Four types of standard treatment are used:
Surgery is the most common treatment for uterine sarcoma, as described in the Stages of Uterine Sarcoma section of this summary.
Even if the doctor removes all the cancer that can be seen at the time of the surgery, some patients may be given chemotherapy or radiation therapy after surgery to kill any cancer cells that are left. Treatment given after the surgery, to lower the risk that the cancer will come back, is called adjuvant therapy.
Radiation therapy is a cancer treatment that uses high energy x-rays or other types of radiation to kill cancer cells or keep them from growing. There are two types of radiation therapy. External radiation therapy uses a machine outside the body to send radiation toward the cancer. Internal radiation therapy uses a radioactive substance sealed in needles, seeds, wires, or catheters that are placed directly into or near the cancer. The way the radiation therapy is given depends on the type and stage of the cancer being treated.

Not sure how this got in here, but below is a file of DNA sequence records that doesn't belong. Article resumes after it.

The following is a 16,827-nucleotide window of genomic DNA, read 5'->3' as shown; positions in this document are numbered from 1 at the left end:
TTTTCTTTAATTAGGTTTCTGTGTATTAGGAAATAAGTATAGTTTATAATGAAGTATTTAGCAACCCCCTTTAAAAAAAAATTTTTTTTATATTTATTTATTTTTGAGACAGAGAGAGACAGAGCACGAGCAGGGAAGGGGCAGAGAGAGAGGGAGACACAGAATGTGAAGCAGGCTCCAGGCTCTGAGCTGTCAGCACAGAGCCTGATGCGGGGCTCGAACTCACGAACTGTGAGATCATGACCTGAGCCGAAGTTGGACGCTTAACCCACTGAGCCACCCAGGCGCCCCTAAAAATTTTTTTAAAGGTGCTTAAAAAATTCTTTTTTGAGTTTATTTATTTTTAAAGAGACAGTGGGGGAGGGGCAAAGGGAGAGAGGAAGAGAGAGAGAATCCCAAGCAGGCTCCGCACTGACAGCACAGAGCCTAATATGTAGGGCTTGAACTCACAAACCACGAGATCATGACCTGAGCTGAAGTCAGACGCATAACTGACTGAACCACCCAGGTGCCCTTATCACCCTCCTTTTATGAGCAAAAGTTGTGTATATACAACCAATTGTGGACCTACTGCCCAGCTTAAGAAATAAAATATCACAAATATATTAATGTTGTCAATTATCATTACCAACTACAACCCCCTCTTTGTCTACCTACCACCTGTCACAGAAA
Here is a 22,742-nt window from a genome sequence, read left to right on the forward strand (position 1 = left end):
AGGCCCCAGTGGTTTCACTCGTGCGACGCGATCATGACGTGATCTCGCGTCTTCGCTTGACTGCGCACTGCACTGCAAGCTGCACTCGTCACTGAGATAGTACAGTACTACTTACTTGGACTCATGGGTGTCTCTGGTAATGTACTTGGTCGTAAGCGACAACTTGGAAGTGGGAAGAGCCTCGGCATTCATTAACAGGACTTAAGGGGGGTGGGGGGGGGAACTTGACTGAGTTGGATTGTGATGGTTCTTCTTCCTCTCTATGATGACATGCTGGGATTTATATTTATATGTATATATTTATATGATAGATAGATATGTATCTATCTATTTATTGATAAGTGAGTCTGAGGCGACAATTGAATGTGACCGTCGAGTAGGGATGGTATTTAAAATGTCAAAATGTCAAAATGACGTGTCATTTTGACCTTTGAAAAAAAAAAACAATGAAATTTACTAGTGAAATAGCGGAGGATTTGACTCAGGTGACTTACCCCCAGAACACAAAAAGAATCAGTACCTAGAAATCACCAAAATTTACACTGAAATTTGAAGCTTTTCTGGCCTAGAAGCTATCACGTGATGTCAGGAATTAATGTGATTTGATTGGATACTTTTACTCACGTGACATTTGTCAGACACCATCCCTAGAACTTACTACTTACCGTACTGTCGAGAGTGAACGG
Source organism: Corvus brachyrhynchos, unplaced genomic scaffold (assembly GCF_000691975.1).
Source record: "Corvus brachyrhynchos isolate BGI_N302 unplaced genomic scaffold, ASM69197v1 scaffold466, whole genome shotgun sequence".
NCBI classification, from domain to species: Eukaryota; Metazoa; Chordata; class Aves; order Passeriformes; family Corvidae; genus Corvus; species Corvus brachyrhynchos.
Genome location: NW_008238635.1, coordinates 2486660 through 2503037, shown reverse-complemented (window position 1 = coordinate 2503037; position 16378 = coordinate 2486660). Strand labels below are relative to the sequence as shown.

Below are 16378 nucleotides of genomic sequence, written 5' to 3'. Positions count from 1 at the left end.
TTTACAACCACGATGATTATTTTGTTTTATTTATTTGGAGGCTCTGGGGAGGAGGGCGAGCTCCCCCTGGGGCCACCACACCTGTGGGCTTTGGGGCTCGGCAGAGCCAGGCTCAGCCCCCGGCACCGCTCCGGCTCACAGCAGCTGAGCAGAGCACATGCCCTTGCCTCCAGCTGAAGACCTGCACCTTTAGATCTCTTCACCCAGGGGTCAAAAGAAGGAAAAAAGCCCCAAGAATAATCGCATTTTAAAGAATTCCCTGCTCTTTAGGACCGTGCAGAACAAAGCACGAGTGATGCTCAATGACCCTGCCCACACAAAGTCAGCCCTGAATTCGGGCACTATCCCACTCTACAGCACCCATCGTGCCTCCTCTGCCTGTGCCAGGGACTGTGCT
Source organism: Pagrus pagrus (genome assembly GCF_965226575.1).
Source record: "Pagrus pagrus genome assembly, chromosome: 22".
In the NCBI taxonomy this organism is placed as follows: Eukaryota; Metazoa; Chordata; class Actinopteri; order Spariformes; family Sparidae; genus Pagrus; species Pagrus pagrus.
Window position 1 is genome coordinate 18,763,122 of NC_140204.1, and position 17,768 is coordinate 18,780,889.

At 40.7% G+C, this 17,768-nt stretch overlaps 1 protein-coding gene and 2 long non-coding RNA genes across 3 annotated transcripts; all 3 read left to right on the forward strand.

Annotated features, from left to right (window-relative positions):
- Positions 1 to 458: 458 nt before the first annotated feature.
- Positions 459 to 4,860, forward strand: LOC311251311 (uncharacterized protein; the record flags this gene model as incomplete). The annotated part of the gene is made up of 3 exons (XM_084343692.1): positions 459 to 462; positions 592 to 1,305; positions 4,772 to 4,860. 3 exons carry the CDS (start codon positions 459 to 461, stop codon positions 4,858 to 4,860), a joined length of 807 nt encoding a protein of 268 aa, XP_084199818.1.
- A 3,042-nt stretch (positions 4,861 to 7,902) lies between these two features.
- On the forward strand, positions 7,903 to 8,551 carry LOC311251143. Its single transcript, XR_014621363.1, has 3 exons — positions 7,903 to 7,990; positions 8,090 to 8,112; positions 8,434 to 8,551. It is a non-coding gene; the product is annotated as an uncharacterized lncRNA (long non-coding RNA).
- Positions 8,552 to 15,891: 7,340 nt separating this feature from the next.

Chemotherapy is a cancer treatment that uses drugs to stop the growth of cancer cells, either by killing the cells or by stopping them from dividing. When chemotherapy is taken by mouth or injected into a vein or muscle, the drugs enter the bloodstream and can reach cancer cells throughout the body (systemic chemotherapy). When chemotherapy is placed directly into the cerebrospinal fluid, an organ, or a body cavity such as the abdomen, the drugs mainly affect cancer cells in those areas (regional chemotherapy). The way the chemotherapy is given depends on the type and stage of the cancer being treated.
Hormone therapy is a cancer treatment that removes hormones or blocks their action and stops cancer cells from growing. Hormones are substances produced by glands in the body and circulated in the bloodstream. Some hormones can cause certain cancers to grow. If tests show the cancer cells have places where hormones can attach (receptors), drugs, surgery, or radiation therapy is used to reduce the production of hormones or block them from working.
New types of treatment are being tested in clinical trials.